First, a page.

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Tuesday, September 23, 2014

Bang goes the Borders: Science Festival

Dr Carvel, ready to begin.
Saturday 20th September 2014 was the fourth "Bang goes the Borders" science festival, held at St Mary's School in Melrose, in the Scottish Borders. Each year the festival hosts researchers and scientists from several universities, schools and companies who present a variety of hands-on experiments, workshops and some demonstration experiments. Universities present included Heriot-Watt University (one of the event sponsors), University of Edinburgh, Newcastle University, and Glasgow University. Glasgow Science Centre were there too.

For the first time, a member of the fire research team from Edinburgh (me) was there to do some fiery demonstrations. We've been involved in a few 'public engagement' events in the past, but I've never tried to do fire experiments, outside, in such a way as to be entertaining, interesting, and safe. For this, my first attempt, the weather was very much on my side. There was little in the way of wind and the light rain earlier in the day had ensured that the grass around where I was going to be burning things was nicely damp.

The question I had to address in advance was what sort of fire experiments I could do to engage primary age kids (6-12 years old) and their parents? Having happened upon a quantity of 'Swedish Torches' (logs with cuts in them) in a local garden centre earlier in the summer, I decided to use these as the basis of my presentation: 

Question: Logs don't burn by themselves, 
so why do they burn by themselves when 
all that's been done to them is a few cuts?

The answer involves explaining the relationship between fire, air and heat. In other words, the classic 'fire triangle', although I don't think I used that phrase while explaining things.

With two chunky logs quite happily burning away beside me, I asked the audience if they thought a inch thick stick of wood would burn by itself. Most of the kids said no, and they were right. I tried setting fire to the stick with a blowtorch and it self-extinguished as soon as the burner was removed. What I discovered at that point is that primary age kids think blowtorches are awesome. If I'd just randomly set things on fire with the blowtorch for half an hour, they'd have been happy. Anyway, I had three progressively thinner sticks with me as well. Do they burn by themselves? Most of the audience thought the two thinner sticks would burn in isolation. They were wrong. So why does a chunky log burn, but a thin stick doesn't? With a bit of hinting, the kids guessed that the answer was something to do with heat. Result.

Now to wow them with the effects of airflow on a fire. Spinning a small pool of heptane on a turntable has little effect on the burning behaviour, but put a wire mesh around it and spin, and you get a fire tornado. Simple and effective. There were literally gasps of excitement from the younger members of the audience.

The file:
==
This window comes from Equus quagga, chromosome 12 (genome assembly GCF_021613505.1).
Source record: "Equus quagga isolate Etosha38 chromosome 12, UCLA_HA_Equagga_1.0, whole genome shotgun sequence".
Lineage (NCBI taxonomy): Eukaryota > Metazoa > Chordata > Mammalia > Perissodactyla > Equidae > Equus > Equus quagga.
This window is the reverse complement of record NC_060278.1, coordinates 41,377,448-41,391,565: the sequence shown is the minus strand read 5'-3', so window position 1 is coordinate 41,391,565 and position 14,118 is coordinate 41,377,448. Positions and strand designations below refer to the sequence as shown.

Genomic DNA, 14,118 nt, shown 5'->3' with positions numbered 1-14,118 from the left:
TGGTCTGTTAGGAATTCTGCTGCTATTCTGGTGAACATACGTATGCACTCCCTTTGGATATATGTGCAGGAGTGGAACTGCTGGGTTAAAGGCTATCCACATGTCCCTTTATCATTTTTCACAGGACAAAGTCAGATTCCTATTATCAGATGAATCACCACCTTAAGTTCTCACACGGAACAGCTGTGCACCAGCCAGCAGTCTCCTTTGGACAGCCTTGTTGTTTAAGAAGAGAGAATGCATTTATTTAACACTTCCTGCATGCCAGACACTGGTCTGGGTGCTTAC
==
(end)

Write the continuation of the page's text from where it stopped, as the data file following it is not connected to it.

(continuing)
Now, having explained the influences variations in airflow and heat flow can have on a fire's burning behaviour, we were ready for the big fire test of the day. I had two identical wooden cribs (a regular arrangement of wooden sticks), about 20cm x 20cm square and about 15cm high. One was going to be burning outside, the other was placed inside a 40cm x 40cm x 40cm wooden box; the lower half of the front of the box was open. I ignited both with the blowtorch and got them to about the same stage of burning. We were going to have a race.

I ran the demos three times during the day and each time about half of the audience thought the 'outside crib' was going to grow faster, while the other half thought the 'inside crib' was going to win the race.

Each time we ran the race, the outside crib showed early promise, clearly being the bigger fire after about three minutes, due to a plentiful supply of air. Meanwhile the inside crib was growing at a slower rate, due to restricted airflow, but retaining its heat for future use. After about five minutes of burning, the inside crib grew rapidly in size and clearly overtook the outside crib in terms of fire size. Then the box went to flashover and decisively won the race.

(Following flashover, the back of the box fell off, venting and cooling the fire; this was intentional and made the fire much easier to extinguish after the experiment...)

These fires were watched by a good number of interested and well behaved kids; perhaps the fire safety engineers or fire scientists of the future! I hope they learned something. Certainly they were entertained.

The greatest feedback I had on the day was from a boy of about 8 years old who shouted across the field at me towards the end of the day:
"Hey mister! Great show this morning! I'll come back again next year..."
I think I might go again next year. I wonder what different tests I can do?

1 comment:

Guillermo Rein said...

Brilliant, Ricky! I wish I could have attended.

I love the "for future use" comment, I think I will quote you.

note: for next year, my proposal is to show how to ignite a fire using friction (via smouldering) and how to suppress it (water on fuel, not water on flame).